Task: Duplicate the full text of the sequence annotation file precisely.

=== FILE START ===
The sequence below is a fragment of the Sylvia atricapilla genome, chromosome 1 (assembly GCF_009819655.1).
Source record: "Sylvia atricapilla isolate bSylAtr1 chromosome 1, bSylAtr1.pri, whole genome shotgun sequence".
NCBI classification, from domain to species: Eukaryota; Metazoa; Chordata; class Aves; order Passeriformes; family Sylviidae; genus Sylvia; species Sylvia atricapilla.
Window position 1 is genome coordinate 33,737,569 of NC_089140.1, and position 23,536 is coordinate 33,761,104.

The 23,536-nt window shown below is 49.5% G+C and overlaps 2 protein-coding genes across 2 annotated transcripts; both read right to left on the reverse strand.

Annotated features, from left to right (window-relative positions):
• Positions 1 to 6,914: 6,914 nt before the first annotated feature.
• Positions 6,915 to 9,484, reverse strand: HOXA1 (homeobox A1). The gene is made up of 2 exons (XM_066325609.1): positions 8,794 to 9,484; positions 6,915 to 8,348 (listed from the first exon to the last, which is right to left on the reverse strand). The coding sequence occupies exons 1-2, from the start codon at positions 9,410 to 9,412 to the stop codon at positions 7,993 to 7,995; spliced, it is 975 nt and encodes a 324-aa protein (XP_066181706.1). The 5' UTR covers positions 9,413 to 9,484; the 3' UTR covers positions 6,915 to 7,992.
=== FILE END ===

The sequence below is a fragment of the Sylvia atricapilla genome, chromosome 1 (assembly GCF_009819655.1).
Source record: "Sylvia atricapilla isolate bSylAtr1 chromosome 1, bSylAtr1.pri, whole genome shotgun sequence".
NCBI classification, from domain to species: Eukaryota; Metazoa; Chordata; class Aves; order Passeriformes; family Sylviidae; genus Sylvia; species Sylvia atricapilla.
Window position 1 is genome coordinate 33,737,569 of NC_089140.1, and position 23,536 is coordinate 33,761,104.

The 23,536-nt window shown below is 49.5% G+C and overlaps 2 protein-coding genes across 2 annotated transcripts; both read right to left on the reverse strand.

Annotated features, from left to right (window-relative positions):
• Positions 1 to 6,914: 6,914 nt before the first annotated feature.
• Positions 6,915 to 9,484, reverse strand: HOXA1 (homeobox A1). The gene is made up of 2 exons (XM_066325609.1): positions 8,794 to 9,484; positions 6,915 to 8,348 (listed from the first exon to the last, which is right to left on the reverse strand). The coding sequence occupies exons 1-2, from the start codon at positions 9,410 to 9,412 to the stop codon at positions 7,993 to 7,995; spliced, it is 975 nt and encodes a 324-aa protein (XP_066181706.1). The 5' UTR covers positions 9,413 to 9,484; the 3' UTR covers positions 6,915 to 7,992.